Conyers, Nadler, and Scott: NSA-Phone Tracking is Overbroad; Call for Immediate Hearings
(WASHINGTON) – Following the public revelation concerning the collection of phone records, ranking member of the U.S. House Judiciary Committee John Conyers, Jr. (D-Mich.), ranking member of the Subcommittee on the Constitution and Civil Justice Jerrold Nadler (D-N.Y.), and ranking member of the Subcommittee on Crime, Terrorism, Homeland Security, and Investigations Robert C. “Bobby” Scott (D-Va.) issued the following statement:
“The recent revelation that the Foreign Intelligence Surveillance Court has approved the blanket and ongoing collection of telephone records – including those of everyday Americans with absolutely no ties to terrorism – is highly problematic and reveals serious flaws in the scope and application of the USA PATRIOT Act. We believe this type of program is far too broad and is inconsistent with our nation’s founding principles. We cannot defeat terrorism by compromising our commitment to our civil rights and liberties.
“As senior members of the committee, we have long fought against Congress’s grant of such overbroad surveillance authority to the executive branch. The intended goal of Section 215 was to ensure that our law enforcement and intelligence agencies have the ability to investigate foreign-based terrorist activities. But we have long voiced our concerns that, as drafted and interpreted, Section 215 does not require a sufficient connection to terrorist activity before allowing for the potentially overbroad collection of information.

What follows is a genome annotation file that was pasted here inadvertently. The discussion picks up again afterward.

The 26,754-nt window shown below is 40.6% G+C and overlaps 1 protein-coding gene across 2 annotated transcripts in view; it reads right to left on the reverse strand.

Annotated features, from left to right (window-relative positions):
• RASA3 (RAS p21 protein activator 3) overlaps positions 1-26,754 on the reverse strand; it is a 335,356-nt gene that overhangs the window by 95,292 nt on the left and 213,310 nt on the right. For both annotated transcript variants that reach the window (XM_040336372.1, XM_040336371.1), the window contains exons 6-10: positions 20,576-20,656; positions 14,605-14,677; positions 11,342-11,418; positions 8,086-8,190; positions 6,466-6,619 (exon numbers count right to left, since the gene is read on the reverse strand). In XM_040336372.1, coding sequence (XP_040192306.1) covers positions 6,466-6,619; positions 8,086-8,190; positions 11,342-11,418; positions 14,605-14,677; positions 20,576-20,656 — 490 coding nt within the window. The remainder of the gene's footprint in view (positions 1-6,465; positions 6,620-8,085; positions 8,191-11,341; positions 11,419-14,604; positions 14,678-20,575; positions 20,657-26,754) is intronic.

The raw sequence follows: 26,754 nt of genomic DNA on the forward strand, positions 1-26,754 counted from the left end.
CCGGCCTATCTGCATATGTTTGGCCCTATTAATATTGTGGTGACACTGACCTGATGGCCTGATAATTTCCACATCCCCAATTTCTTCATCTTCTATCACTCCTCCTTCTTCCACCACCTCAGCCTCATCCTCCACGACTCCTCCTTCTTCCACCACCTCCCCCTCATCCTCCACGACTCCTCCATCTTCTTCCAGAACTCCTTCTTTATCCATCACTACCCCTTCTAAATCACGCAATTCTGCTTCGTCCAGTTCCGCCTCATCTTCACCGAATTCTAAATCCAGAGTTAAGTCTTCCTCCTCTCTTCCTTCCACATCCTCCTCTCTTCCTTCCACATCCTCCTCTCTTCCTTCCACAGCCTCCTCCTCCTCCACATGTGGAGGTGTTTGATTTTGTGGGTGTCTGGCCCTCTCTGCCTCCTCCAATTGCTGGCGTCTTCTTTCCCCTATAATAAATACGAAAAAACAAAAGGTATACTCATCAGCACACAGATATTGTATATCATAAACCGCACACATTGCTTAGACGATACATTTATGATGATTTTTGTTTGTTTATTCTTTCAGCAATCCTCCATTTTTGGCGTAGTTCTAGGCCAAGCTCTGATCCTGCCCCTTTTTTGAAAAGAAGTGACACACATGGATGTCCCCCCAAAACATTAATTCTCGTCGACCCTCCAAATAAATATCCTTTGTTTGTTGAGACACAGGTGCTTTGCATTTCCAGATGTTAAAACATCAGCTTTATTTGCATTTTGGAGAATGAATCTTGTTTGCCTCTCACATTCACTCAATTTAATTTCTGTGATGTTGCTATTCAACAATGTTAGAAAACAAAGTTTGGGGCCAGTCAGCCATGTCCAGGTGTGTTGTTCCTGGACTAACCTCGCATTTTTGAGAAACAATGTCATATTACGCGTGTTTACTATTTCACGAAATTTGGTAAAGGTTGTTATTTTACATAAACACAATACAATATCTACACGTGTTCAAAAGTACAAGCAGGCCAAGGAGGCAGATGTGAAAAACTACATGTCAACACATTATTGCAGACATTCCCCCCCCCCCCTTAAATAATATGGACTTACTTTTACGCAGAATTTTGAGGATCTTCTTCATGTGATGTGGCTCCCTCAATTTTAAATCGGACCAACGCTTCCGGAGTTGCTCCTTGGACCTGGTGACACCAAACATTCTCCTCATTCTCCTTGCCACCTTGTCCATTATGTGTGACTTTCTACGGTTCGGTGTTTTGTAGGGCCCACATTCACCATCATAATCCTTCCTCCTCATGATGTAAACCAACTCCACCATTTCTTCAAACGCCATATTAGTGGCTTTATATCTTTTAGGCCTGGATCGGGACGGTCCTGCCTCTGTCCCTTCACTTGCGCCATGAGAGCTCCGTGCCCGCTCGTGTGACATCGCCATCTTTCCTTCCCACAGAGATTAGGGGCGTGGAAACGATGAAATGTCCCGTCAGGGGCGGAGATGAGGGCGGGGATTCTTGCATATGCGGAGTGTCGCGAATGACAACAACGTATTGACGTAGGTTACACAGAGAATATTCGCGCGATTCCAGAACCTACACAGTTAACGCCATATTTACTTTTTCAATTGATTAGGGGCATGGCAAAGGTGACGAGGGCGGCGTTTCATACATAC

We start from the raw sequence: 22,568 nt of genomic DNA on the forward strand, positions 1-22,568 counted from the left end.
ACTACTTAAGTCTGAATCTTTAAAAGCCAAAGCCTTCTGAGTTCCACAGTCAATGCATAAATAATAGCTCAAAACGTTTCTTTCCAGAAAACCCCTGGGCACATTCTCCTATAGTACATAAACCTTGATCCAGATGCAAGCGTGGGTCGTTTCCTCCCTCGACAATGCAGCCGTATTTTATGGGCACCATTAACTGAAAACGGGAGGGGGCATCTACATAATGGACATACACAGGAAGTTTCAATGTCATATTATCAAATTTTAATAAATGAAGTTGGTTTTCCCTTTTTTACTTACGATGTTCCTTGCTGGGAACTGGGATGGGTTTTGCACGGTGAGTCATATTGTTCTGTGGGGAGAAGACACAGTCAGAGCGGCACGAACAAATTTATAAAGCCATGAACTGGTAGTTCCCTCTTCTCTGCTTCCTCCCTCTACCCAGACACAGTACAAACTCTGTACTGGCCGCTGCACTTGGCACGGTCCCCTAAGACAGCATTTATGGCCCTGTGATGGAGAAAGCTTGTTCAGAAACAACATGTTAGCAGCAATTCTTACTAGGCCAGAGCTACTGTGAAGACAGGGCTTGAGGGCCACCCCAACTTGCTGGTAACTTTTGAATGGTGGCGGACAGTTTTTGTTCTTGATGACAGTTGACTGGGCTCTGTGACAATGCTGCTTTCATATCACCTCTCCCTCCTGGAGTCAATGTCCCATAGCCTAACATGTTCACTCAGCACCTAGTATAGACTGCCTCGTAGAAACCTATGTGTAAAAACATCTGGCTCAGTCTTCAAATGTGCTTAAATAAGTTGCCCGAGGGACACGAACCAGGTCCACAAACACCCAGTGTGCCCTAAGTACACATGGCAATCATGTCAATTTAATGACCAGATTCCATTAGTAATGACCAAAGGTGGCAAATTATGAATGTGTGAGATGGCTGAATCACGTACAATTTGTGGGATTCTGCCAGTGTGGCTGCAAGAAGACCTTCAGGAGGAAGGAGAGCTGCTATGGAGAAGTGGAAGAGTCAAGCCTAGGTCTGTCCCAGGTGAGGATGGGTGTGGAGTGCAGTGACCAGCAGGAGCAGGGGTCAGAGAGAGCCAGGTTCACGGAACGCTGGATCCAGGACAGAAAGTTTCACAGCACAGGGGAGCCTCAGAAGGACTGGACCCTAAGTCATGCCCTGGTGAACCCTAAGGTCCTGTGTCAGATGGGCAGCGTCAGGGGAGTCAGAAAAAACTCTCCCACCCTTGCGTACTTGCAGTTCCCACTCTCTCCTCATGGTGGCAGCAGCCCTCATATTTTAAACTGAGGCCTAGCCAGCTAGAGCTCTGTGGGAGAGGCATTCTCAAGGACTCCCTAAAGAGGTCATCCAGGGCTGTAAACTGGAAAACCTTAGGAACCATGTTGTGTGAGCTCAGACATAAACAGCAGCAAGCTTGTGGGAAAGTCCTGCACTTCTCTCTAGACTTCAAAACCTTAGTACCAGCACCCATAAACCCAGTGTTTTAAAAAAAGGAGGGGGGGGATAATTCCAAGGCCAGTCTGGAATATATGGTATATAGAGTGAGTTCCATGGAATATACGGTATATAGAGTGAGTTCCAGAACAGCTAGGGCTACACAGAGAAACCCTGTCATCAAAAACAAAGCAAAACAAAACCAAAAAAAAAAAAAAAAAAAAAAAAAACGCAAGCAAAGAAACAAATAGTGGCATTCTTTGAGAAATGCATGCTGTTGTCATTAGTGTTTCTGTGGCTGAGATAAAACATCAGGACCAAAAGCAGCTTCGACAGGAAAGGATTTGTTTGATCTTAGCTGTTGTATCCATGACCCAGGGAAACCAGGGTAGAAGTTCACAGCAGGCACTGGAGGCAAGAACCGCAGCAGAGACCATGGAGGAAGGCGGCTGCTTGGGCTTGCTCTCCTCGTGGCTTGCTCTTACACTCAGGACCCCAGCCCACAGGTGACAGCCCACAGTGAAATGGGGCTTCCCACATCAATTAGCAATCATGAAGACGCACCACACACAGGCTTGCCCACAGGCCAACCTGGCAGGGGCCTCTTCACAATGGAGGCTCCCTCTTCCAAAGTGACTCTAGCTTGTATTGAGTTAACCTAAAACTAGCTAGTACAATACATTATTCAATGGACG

“And while the recent revelations confirm our fears – that the law would be distorted to allow for ongoing, indiscriminate collection of data – this problem unquestionably predates the current administration. Indeed, once the National Security Agency’s vast over-collection of metadata like that at issue here was publicized during the Bush Administration, we fought for meaningful Congressional review and amendment of the PATRIOT Act’s surveillance authorities – introducing legislation, offering amendments, and ultimately voting against blanket reauthorization of the very provision at issue here.
“We strongly disagree with those who would assert that because this type of program appears to be long standing and Members of Congress may have been briefed, that it is acceptable to us or the Congress. A classified briefing which does not permit any public discussion does not imply approval or acceptance. We believe the House Judiciary Committee should conduct oversight hearings about this situation and promptly consider legislation to help correct this matter.”